Chimamanda Ngozi Adichie

Chimamanda Ngozi Adichie giving the keynote address at the Stockholm Forum on Gender Equality. Photo: Margareta Bloom Sandebäck / Svenska Institutet .

At the Stockholm Forum on Gender Equality 700 participants from more than 100 countries came to share diverse experiences, ideas and solutions that sparked urgency, vibrancy, and inspiration for taking gender equality struggles to new levels.

The commitment for change on stage and through social media was ardent. But it was also disheartening to see that the same stories of exclusion, violence and injustice have continued to persist despite gender mainstreaming commitments made at Beijing in 1995 at the World Conference on Women.

Lina Abirafeh of the Institute of Women’s Studies in the Arab World based in Lebanon warned that the world today is facing a toxic concoction of patriarchy, conservative movements, corruption and a general constricting of democratic rights and freedoms. “Insecurity is the new normal,” Lina said.

So, has there been really no let-up to gender inequality?

One remarkable change is that the world now has its first feminist government.

“We are no longer patient,” Margot Wallström, Sweden’s Minister of Foreign Affairs said firmly, “gender equality is not solely a women’s issue – it concerns peace, security, development and democracy. We meet at a difficult time and are worried about the future, how do we get sustainable peace if one-half the population is not represented?”

Margot Wällstrom, Swedish Foreign Minister

Margot Wallström, Swedish Foreign Minister. Photo: Bernadette P. Resurrección / SEI Asia.

Isabella Lövin, Sweden’s Deputy Prime Minister and Minister for International Development Cooperation and Climate chimed in by saying that we are experiencing a tragic backlash, and this is most evident on women’s bodies: “if a girl gets pregnant at 14 years old and gets married away, there’s no way that she can have an education, and poverty becomes the heritage of the uneducated mother.” Sweden’s feminist government aims to institutionalize gender equality at all levels and in all areas of work.

And what of climate and environment? As a gender and environment researcher, I found that these themes did not share the centerstage of ideas in the Forum. Only three out of 28 parallel sessions and 8 round tables were dedicated to gender-related environment issues. Lorena Aguilar of IUCN lamented that the session she led on gender-responsive (climate change) mitigation was not very well attended. “It seems that we have not yet grasped how important climate change is for the feminist movement. Half the world’s population should not be excluded from creating solutions to climate change,” she said.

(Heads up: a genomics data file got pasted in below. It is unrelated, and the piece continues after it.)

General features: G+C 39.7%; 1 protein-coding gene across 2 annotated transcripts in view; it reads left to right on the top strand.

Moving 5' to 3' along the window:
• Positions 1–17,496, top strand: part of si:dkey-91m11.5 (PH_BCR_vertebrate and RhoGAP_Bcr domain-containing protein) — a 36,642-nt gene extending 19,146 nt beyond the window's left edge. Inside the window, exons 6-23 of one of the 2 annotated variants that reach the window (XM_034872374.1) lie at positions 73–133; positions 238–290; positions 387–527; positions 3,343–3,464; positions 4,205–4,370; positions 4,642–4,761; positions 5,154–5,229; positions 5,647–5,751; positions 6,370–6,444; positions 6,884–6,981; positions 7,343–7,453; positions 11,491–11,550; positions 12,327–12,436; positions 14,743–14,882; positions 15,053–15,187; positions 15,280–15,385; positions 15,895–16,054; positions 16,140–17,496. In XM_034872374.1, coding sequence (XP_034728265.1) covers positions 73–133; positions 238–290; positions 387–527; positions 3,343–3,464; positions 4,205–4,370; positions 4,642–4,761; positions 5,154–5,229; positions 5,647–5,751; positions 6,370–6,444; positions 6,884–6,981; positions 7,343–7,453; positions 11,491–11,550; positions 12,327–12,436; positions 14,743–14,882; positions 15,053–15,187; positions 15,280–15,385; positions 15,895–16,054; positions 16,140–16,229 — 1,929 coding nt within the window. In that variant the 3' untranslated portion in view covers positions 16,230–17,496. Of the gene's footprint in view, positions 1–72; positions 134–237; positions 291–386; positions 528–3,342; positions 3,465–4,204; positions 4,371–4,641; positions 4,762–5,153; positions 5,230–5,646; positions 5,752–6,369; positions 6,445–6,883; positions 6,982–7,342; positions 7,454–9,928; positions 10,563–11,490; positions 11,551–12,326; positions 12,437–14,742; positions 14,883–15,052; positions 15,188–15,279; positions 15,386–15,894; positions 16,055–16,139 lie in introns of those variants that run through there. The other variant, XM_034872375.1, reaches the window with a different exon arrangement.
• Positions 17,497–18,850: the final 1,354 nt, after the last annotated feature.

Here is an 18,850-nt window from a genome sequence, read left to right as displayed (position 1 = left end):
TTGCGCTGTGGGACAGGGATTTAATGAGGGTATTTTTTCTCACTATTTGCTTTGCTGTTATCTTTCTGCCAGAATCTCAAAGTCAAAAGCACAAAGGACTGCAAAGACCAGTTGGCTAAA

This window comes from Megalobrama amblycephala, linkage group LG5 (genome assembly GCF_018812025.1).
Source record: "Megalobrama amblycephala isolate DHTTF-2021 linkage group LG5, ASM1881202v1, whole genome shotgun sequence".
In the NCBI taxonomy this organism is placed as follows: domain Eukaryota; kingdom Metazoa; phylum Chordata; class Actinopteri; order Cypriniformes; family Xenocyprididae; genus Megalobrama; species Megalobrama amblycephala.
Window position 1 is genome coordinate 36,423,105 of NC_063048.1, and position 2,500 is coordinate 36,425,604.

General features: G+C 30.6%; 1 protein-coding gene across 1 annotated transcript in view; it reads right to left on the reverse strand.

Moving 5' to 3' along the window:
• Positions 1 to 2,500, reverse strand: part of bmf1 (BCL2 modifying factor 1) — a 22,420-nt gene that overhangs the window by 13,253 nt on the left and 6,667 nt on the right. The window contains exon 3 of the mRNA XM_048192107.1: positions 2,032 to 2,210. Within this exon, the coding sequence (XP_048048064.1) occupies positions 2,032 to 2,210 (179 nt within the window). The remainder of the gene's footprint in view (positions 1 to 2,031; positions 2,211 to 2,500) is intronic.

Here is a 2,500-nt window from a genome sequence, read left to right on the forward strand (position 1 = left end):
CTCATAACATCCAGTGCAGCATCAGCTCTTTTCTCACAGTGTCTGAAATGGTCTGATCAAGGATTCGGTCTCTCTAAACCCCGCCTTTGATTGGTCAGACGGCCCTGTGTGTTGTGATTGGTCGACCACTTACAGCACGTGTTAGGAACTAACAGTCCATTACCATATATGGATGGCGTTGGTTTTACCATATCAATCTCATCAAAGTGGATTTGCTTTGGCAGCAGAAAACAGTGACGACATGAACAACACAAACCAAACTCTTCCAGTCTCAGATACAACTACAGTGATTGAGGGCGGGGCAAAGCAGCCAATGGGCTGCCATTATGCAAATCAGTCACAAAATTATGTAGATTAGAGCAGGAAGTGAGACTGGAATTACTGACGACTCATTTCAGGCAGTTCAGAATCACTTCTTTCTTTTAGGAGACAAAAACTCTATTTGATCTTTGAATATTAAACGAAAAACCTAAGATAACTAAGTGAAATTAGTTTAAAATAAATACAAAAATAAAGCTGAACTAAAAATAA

In one session that aimed to trace the root causes of gender inequality, panelists from Diakonia, Oxfam, and the Women’s Coalition of Zimbabwe began to question whether current development agendas were transformative, weighing the urgency of these agendas against root causes of inequality.

For example, women are finding it tough to be political actors in male-dominated politics, and the push for women’s representation sometimes subjects them to pressures they are unprepared for. How can businesses be truly rights-based, not just incomes for women under the banner of economic empowerment, but power to negotiate? How do we de-colonize aid coming from the Global North to the Global South, and who holds the development narrative? Can the SDGs be achieved for as long as free market fundamentalisms are in place?


Mia Odabas, Margot Wallström, Lisabella Lövin, Ann Linde and Annika Rembe at the Stockholm Forum on Gender Equality.

Photo: Bernadette P. Resurrección / SEI Asia.

Similarly, Madeleine Rees, secretary-general of the Women’s International League for Peace and Freedom on Day 1, called for a political economy analysis on the household, community, nation, region and up to the global scale to identify where power lies – who uses it, what entrenches it, how it is supported and sustained. “Men are not per se the enemy, but structures of power create a particularly aggressive and violent masculinity that requires privilege in order to sustain it through the financing of economies which then becomes rooted in gender relations as drivers of conflict.”

These compelling insights beg me to ask whether patriarchy also drives global warming. Has the climate change and gender discussions only come so far as calling for the inclusion of women without tracing where power lies behind increased GHG emissions that have caused global warming in the first place? Are we simply muddling through and thus bowing our heads to the structures of power by making women adapt better, or by financing women’s participation in reducing deforestation to capture carbon credits? As Diakonia senior gender specialist Jenny Enarsson warned, “Patriarchy is also recruiting women into exploitative value chains.”

While many of the Forum’s sessions spoke about the need for gender data and numbers for evidence, for women’s entry into the market, and for gender-equal laws, renowned writer Chimamanda Ngozi Adichie told her own story of sexual harassment when she was 17, indicating that besides the numbers, it is the story that educates. “For me it is the story, the narrative, that can begin to reach these subtler and necessary parts of women’s experiences. We should change laws that diminish women, but changing mindsets is as important. We should enact policy that supports women but changing cultural attitudes is even more important.”

As a gender and environment researcher, my takeaway message from the Forum is that the same power dynamics that drive global warming and unequal access to land and other resources are those that also drive gender-based violence and exclusions by race, age and class. How these dynamics play out in specific contexts should be understood and transformed.